Other people are searching for content that makes them look good, but that may not fit the definition of “feel-good” content. It could be about the devastation of the Amazon rainforest, rising global sea levels, or neglected street dogs in Greece. People share this type of content to show their friends that they are recognising and raising awareness of important issues. 

It doesn’t matter if the content is positive or negative, the main thing is that it resonates with your audience, is part of their identity in some way, and that it makes them feel good to read it or share it with their friends.

3. Use attention-grabbing visuals

When people scroll through Facebook, content that looks interesting and unique will catch their eye. So it helps to add something visual - to grab your reader’s attention quickly and keep them engaged. 

This could be an image or a video, or maybe a GIF or collage. If you’re posting an external link, make sure the metadata is updated, and there’s a stunning picture attached to catch the eye of your readers.

The main purpose of this visual element is to make people pause when they’re surfing their newsfeed. You want them to stop scrolling and start paying attention to what you’ve got to say. And that’s where your “hook” comes in.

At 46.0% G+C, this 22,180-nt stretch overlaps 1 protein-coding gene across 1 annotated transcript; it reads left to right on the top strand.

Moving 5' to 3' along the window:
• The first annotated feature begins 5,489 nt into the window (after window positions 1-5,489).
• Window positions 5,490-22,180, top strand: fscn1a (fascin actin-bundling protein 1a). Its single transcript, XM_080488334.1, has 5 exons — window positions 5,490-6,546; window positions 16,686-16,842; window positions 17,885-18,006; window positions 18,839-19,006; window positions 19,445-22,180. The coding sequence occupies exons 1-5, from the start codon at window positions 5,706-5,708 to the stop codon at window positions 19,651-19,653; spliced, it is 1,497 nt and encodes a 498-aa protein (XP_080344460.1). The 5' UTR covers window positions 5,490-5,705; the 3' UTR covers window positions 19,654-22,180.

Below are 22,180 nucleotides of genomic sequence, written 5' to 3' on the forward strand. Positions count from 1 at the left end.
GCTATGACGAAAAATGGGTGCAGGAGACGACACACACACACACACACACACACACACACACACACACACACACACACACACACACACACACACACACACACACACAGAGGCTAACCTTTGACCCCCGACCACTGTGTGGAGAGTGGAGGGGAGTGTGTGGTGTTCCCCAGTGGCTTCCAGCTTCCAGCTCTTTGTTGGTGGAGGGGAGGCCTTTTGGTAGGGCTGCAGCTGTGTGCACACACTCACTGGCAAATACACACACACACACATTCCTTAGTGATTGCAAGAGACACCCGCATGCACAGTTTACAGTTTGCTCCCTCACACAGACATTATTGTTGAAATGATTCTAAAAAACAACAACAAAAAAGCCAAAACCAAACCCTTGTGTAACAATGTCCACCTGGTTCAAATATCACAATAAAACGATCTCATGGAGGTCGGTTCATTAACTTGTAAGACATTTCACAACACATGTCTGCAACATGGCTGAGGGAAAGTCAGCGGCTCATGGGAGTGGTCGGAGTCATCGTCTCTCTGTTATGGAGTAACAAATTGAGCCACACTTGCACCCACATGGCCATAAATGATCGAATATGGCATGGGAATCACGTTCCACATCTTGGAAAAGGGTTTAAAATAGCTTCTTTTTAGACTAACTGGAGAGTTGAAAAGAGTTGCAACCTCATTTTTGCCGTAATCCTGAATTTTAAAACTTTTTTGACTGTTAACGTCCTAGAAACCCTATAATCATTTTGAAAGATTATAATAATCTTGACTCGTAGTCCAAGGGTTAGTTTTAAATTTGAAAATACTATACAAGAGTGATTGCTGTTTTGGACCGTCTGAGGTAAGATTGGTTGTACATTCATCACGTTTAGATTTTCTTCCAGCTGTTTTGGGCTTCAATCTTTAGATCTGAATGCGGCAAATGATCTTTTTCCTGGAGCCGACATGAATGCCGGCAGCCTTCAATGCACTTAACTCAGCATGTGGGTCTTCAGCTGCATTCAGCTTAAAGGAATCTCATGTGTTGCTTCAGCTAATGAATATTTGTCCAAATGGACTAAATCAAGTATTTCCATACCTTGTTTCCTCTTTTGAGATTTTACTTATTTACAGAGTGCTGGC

4. Give your content a “hook” 

You’re sharing great content, and you’ve got your attention-grabbing visuals. Now you need to create a “hook” for your copy - something that will catch your reader’s attention for just long enough to make them want to continue reading.

The first line of your content description has to grab your audience’s attention.What can often happen is that people see a picture that resonates with them (whether that’s a cute puppy or the Amazon rainforest burning), but the copy that goes with it doesn’t entice them to read on. 

Maybe that’s because:

  • It just doesn’t resonate with them at first sight 

  • The post is all about you rather than the topic at hand - e.g. it describes how you have been working on this article for a long time, how pleased you are with the result, etc.

  • it requires prior knowledge - e.g. you refer to something you posted about last week, but they may not have seen

If this happens, you’ve already lost them. They’ll scroll on and find something more interesting to read in their newsfeed. 

Your first sentence should make it really clear what’s in it for THEM, catch their attention and show them exactly why it’s important for them to read on.